Bo Whaley
(Editor's note: Today's special Christmas column was written by Mariet Vedder, a native of Holland, who has lived in Dublin for the past four years with her husband, Pieter, vice president, Fresh Produce Division (Mushrooms), an affiliate of Campbell's Soup Co. (CAMSCO). The Vedders travel extensively throughout the world in order for Mr. Vedder to lecture at various seminars inasmuch as he is recognized as one of the world's leading authorities on mushrooms).

At times, like now, I pause to consider the true meaning of Christmas. Are we still celebrating Jesus' birthday as one big Christian family? Or has it been transformed into one big commercial happening?
In my native Holland, we would not decorate (trim) our Christmas tree until a few days before Christmas, then maintain it until Epiphany (January 6, observed as a churchtain festival in commemoration of the coming of the three wise men to Jesus at Bethlehem).

Our Christian season began on the evening of December 24th, walking through a layer of snow, most often, to our Church for the celebration of Midnight Mass. A freezing night with a clear sky, filled with lots of stars, belonged to this season ⏤ like Baby Jesus and the angels. It was so quiet, so peaceful, with everything and everybody waiting to celebrate another birthday of the Savior.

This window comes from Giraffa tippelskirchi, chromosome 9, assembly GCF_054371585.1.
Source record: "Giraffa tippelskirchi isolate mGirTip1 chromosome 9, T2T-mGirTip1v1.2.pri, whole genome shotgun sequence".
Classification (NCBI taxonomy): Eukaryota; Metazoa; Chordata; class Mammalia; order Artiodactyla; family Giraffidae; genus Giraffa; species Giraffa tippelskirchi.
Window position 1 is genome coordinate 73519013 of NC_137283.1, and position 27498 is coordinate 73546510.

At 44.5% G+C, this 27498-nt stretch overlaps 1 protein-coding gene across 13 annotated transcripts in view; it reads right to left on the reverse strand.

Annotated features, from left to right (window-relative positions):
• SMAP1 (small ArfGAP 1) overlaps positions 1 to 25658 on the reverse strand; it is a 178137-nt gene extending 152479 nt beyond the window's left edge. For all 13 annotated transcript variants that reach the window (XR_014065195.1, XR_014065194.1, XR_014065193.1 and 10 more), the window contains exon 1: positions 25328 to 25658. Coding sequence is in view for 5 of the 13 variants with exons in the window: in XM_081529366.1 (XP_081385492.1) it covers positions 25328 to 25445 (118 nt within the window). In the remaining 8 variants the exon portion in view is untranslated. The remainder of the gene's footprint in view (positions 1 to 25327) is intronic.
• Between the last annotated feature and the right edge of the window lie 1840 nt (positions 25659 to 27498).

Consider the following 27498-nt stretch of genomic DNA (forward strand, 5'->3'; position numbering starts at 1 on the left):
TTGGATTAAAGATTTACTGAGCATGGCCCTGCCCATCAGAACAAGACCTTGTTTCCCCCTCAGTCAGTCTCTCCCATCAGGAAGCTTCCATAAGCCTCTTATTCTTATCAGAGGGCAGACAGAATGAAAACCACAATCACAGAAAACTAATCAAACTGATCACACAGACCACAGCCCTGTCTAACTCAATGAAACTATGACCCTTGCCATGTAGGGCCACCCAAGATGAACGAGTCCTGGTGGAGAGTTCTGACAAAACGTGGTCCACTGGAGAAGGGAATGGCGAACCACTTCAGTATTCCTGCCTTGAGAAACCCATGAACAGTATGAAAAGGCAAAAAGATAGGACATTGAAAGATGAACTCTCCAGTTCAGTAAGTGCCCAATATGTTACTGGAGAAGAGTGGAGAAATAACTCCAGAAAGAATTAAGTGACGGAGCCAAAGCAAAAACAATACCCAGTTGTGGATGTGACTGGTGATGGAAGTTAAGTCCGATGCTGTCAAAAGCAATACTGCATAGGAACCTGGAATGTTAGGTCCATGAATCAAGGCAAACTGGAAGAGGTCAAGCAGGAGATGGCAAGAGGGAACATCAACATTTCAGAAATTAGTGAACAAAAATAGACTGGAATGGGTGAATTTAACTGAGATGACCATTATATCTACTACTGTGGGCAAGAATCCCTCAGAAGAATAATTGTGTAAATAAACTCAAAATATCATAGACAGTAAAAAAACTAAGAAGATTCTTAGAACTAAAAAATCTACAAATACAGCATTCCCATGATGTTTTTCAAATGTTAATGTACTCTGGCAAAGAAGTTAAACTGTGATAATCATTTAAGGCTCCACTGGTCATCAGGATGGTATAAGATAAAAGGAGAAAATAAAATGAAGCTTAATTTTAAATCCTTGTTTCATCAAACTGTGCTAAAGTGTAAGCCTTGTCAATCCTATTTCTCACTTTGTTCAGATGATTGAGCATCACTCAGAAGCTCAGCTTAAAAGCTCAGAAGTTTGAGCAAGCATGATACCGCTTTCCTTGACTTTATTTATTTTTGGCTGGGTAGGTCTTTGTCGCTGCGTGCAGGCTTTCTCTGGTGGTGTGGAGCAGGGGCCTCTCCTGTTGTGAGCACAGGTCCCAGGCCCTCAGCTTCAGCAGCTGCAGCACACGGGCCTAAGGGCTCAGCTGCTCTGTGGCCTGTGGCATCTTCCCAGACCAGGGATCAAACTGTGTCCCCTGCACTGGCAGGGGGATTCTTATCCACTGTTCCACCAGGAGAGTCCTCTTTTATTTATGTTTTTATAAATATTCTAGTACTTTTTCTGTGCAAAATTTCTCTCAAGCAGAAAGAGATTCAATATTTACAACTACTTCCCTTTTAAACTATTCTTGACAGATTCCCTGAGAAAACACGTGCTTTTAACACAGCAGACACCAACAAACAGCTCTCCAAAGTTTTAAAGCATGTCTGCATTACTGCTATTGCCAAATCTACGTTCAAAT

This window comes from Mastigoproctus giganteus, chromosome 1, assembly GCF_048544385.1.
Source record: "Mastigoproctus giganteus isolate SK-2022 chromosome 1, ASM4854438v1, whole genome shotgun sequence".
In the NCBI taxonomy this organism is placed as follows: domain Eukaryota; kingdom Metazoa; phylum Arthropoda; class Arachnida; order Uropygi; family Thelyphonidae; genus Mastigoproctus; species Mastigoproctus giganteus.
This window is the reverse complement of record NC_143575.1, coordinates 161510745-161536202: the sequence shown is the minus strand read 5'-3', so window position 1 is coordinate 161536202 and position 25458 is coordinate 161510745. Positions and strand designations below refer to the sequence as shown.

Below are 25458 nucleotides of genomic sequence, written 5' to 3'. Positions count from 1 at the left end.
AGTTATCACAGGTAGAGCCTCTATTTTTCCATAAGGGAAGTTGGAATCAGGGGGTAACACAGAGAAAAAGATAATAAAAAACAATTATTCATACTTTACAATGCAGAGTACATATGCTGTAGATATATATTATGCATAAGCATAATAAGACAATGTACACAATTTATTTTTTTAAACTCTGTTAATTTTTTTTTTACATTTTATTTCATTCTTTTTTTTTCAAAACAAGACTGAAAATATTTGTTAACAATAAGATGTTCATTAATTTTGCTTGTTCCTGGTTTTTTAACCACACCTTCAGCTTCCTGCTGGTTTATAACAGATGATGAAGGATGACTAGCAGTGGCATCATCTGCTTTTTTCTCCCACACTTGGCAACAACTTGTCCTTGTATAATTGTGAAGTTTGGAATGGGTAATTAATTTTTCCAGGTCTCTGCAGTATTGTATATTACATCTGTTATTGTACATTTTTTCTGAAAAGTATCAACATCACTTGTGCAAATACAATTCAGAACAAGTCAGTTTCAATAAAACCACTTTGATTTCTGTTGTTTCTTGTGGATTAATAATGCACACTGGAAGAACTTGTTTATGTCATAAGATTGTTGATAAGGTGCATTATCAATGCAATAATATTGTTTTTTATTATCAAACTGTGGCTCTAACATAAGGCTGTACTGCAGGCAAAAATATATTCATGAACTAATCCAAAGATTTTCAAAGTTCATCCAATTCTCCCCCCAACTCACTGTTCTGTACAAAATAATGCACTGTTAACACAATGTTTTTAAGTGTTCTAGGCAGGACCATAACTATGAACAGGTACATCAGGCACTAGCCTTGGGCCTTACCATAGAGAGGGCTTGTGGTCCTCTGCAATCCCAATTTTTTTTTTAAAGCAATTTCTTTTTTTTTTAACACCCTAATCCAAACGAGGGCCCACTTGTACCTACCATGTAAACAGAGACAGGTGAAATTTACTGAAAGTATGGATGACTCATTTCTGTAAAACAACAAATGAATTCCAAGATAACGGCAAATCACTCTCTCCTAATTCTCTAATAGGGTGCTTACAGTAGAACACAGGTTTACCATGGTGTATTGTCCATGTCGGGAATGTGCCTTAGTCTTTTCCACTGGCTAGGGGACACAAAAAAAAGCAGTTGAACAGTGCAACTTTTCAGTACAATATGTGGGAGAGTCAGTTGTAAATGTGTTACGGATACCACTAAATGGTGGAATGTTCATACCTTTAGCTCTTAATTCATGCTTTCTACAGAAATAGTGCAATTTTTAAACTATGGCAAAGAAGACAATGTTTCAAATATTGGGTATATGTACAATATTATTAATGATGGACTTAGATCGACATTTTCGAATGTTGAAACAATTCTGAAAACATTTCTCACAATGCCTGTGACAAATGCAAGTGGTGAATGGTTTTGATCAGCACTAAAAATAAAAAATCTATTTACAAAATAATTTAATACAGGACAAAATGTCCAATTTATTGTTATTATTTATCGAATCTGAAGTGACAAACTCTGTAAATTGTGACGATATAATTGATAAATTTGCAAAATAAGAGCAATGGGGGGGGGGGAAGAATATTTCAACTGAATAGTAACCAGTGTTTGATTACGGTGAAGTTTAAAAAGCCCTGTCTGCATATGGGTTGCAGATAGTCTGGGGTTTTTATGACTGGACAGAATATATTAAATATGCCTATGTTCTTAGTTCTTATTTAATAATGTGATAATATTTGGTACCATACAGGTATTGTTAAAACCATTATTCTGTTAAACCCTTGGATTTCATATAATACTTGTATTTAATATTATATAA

I remember that as we neared the Church and heard the inviting voices of the choir, our pace quickened, and once inside we hurried to get a glimpse of the nativity scene. The aroma of burning candles, coupled with the joyful singing, completed the setting and afforded a sense of strength and unity, like one big family with a common goal: Peace on earth and love that came with the birth of Jesus.
After Church, families would gather for a great dinner, similar to the American Thanksgiving. This would be repeated the next day, the so-called Second Christmas Day.
Some memories are somewhat nostalgic, therefore not every Christmas was so peaceful. One of the strongest and most lasting impressions regarding Christmas for my husband Pieter, came on Christmas Day, 1944, near the end of World War II, when he was 15. (Pieter with his middle brother were evacuated at a farmstead away from home, parents and oldest brother elsewhere).
Accompanied by his older brother, they left night mass and were walking home when they saw a blaze behind a low hill. Being curious, as boys tend to be, they walked briskly toward the flames were coming from an airplane that had just been shot down. The light from the blaze illuminated the surrounding area sufficiently for the two youngsters to see a human arm and hand hanging in the barbed wire encircling a meadow.